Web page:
For those of you who have not heard of this book Pump Up Your Rating by Axel Smith – let me say that it aims to show new avenues for training for an already advanced player. The author presents a road-map of improvement in your Chess training.
The real value of this book is its instruction that is interspersed with lots of personal experiences from author and his chess colleagues. The book focuses mainly on increasing one’s strength at classical time control chess (more than 60 minutes per player per game). So if you are a casual blitz player you will not be benefited by this book.
Pump Up Your Rating by Axel Smith – who can benefit?
This book is for class A players (those who are 1800+ in elo) and above. For those who are rated below 1800 FIDE rated, it may help if you have a trainer working with this book. Remember that this book is for Tournament players and not for the casual blitz player.
Pump Up Your Rating – voted the ChessCafe.com Book of the Year 2013 – read here.
About the Author:
Axel Smith – Author
The author is Axel Smith is an IM (International Master) from Sweden and a FIDE trainer. Axel Smith is an upcoming Swedish IM, who is on his path to achieving a GM title. He is also a succesfull coach with many students climbing the success ladder, to his credit.
Smith talks seriously about his chess preparation; he prepares in detail for his opponents sometimes going to great lengths like looking at his opponent’s ICC games too check out their weaknesses. Now isn’t that a creative streak?
Nothing motivates him more than winning in chess.
What is shocking is that anything not related to improvement is not worthy of his attention as he feels that studying Chess history is unimportant – “I don’t think I have ever seen a complete game by Bobby Fischer,” he frankly reveals in the book.
Why should you read Pump Up Your Rating by Axel Smith?
I know for sure that had I read this book I would not have wasted my 3-4 years of chess training some 15 years ago.
This book is a labor of love and fills an important gap in an improving chess player’s library. It answers many questions that a budding chess player has or should think of like finding a good training partner for those who can not find chess players nearby and how to use chess software to aid in preparation.
During training, Smith reveals that he does not watch TV, or use smart-phones or the Internet; and he avoids reading books while playing in a tournament, as these are a cause of distraction.This may not appeal to some as each person has his own way of unwinding and relaxing.
He comes across as some one who has walked the talk and wrote it all down.
What does the book look like?
It consists of two big parts and each part is a book topic by itself!
The first part deals with How to think in Chess, pertaining to the basic positional ideas and strategy. He talks about pawn levers (and how they are the anchor of all planning), piece exchanges and imbalances, and finally the most important skill of all – calculation.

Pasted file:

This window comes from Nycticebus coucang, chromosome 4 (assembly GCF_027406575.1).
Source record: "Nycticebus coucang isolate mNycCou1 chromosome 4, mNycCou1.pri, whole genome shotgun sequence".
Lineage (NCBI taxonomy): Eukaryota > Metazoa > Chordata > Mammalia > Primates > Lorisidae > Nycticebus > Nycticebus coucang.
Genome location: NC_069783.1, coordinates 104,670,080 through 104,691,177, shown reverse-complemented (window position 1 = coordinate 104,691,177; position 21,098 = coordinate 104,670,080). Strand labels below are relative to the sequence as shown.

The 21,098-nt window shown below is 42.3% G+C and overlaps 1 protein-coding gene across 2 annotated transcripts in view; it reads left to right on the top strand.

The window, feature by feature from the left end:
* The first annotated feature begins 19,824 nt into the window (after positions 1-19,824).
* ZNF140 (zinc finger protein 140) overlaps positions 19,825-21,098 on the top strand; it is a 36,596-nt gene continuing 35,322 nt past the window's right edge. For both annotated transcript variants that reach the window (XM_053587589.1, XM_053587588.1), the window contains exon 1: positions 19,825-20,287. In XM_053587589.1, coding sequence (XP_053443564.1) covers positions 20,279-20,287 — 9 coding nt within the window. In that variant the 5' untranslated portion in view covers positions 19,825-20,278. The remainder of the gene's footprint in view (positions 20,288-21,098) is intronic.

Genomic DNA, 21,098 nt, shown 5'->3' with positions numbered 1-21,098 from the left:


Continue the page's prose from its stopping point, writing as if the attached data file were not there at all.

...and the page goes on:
- Chapter one – Pawn levers.
- Chapter two – Exchanges and imbalances – art of exchanging and the timing so as to create an imbalance in the position.
- Chapter three – Critical decision making and questions that need to be answered while coming across such positions.
- Chapter four – Calculation (different from Kotov’s tree of calculation)
The Second part deals with techniques on training in Chess. This is the fun part of the chess book and will make you read everything in one go.
Here Smith explains how he improved by following what he describes in this second part, in four chapters:
- Analyzing your games and making a ‘list of mistakes’
- A program to study tactics;
- Openings training using Chessbase software for the creation of ‘opening files’ and looking at games
- Learning the most important theoretical endgames first – roughly 100 in number.
He comes across as a live-wire author who is teaching you what you must learn and what you may avoid, in order to save precious time.
- As a bonus, you get an Appendix that has a List of theoretical endgames – however they are to be downloaded in PGN format from their official site which is here.
The database discussed in Chapter 7 – Openings can be downloaded (in PGN format) here.
The book he recommends in the chapter 6 – The Woodpecker – Method Talent is Overrated: What Really Separates World-Class Performers from Everybody Else – by Geoffrey Colvin can be bought from Amazon or Book depository.
For anybody thinking about buying the book – I can wholeheartedly recommend this one; it has delivers on everything it promises.Jacob Aagaard described it on Quality Chess blog as “reminding him of his own Excelling at Chess, only better”! Pump Up Your Rating by Axel Smith is a refreshing new book for chess coaches and players who are trying hard to make progress and find that they are stagnating. Those who are in need a different set of training techniques that are not old school, will gain a lot from this book. Some techniques may sound radical but then it worked for him so who knows – it may work for you…